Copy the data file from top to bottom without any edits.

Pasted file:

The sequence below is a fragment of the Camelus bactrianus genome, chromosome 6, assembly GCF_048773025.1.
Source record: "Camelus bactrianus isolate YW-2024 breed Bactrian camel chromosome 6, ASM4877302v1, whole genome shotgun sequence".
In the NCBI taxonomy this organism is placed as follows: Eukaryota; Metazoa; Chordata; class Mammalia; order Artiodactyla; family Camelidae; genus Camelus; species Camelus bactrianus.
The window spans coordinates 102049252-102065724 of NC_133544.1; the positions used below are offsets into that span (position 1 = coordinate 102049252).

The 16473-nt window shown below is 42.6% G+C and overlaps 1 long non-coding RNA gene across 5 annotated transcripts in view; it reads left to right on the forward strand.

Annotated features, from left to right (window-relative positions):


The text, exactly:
The sequence below is a fragment of the Camelus bactrianus genome, chromosome 6, assembly GCF_048773025.1.
Source record: "Camelus bactrianus isolate YW-2024 breed Bactrian camel chromosome 6, ASM4877302v1, whole genome shotgun sequence".
In the NCBI taxonomy this organism is placed as follows: Eukaryota; Metazoa; Chordata; class Mammalia; order Artiodactyla; family Camelidae; genus Camelus; species Camelus bactrianus.
The window spans coordinates 102049252-102065724 of NC_133544.1; the positions used below are offsets into that span (position 1 = coordinate 102049252).

The 16473-nt window shown below is 42.6% G+C and overlaps 1 long non-coding RNA gene across 5 annotated transcripts in view; it reads left to right on the forward strand.

Annotated features, from left to right (window-relative positions):